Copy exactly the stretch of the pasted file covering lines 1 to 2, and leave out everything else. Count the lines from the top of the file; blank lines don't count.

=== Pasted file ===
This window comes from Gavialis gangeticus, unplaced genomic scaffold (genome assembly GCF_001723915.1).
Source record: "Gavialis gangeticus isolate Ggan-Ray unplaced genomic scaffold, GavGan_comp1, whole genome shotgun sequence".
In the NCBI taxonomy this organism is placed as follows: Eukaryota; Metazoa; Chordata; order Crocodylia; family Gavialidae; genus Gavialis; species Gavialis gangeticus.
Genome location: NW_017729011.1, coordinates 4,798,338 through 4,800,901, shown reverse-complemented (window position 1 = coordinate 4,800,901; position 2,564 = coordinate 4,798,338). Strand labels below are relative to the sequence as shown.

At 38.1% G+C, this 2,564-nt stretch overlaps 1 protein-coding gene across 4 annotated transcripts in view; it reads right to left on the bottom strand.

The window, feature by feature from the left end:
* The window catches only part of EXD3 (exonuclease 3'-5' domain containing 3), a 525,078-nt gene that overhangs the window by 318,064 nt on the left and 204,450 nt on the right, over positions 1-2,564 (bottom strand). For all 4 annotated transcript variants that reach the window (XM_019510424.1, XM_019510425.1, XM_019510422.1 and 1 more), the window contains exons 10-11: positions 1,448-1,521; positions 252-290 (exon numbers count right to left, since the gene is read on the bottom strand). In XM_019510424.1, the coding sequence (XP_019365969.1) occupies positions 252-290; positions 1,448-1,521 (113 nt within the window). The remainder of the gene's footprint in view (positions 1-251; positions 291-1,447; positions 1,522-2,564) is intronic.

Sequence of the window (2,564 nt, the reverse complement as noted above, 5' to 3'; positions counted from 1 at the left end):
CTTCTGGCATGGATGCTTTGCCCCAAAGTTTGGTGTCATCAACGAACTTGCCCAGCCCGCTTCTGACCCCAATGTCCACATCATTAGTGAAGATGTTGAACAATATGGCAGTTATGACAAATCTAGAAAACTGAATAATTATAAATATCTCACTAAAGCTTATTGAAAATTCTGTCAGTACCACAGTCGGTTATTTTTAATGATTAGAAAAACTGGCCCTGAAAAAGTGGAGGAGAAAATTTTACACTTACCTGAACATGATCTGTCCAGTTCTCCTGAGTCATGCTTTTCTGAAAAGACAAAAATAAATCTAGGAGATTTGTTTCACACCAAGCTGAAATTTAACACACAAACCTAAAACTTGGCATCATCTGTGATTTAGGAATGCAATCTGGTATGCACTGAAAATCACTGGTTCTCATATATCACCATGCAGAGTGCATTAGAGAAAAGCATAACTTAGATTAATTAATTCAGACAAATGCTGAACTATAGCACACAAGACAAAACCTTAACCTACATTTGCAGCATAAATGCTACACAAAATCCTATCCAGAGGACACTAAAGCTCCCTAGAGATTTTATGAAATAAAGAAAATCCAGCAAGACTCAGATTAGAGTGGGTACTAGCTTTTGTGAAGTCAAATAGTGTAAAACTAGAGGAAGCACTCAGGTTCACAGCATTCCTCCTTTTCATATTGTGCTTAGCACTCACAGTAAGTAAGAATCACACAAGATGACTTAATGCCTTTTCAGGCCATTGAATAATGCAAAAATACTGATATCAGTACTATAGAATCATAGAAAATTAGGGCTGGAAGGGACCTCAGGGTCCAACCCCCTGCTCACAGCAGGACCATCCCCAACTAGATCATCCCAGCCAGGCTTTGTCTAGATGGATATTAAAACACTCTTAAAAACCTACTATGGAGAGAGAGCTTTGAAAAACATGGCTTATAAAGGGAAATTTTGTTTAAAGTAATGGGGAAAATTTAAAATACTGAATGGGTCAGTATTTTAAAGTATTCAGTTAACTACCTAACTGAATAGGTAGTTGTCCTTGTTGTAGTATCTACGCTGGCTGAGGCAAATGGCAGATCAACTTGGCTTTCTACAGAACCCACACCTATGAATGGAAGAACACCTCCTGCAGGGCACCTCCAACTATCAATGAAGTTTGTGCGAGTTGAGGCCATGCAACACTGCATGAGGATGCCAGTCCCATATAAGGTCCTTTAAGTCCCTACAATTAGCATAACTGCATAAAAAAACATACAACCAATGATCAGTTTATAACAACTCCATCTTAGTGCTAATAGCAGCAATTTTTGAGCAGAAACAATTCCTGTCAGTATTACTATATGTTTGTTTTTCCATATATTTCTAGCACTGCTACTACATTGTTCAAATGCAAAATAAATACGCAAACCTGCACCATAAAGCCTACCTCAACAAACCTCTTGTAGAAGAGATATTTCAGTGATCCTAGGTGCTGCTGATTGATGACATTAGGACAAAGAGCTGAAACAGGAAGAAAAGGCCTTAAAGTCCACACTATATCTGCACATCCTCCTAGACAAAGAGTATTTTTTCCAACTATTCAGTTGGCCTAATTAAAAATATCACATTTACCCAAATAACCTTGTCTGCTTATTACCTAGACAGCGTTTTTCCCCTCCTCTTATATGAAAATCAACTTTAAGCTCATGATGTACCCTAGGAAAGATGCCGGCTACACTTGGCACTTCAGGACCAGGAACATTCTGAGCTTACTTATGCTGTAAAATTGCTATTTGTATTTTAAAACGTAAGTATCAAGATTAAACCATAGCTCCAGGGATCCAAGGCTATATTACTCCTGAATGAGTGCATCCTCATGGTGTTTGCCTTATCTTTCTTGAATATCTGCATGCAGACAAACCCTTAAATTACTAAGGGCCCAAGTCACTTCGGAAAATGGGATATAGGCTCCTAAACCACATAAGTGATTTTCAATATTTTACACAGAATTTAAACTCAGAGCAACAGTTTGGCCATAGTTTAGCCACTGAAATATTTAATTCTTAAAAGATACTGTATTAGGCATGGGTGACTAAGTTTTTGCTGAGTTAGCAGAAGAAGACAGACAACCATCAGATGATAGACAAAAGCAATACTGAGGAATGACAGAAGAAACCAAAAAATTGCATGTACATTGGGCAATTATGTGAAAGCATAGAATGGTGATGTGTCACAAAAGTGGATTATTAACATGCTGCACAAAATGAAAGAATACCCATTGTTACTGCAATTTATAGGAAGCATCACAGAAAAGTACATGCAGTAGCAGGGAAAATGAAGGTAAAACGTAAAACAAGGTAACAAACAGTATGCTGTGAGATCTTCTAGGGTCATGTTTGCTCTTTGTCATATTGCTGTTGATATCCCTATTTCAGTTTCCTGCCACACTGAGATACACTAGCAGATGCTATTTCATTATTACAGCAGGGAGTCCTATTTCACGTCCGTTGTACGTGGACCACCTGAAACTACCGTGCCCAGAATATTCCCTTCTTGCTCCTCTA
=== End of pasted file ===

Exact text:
This window comes from Gavialis gangeticus, unplaced genomic scaffold (genome assembly GCF_001723915.1).
Source record: "Gavialis gangeticus isolate Ggan-Ray unplaced genomic scaffold, GavGan_comp1, whole genome shotgun sequence".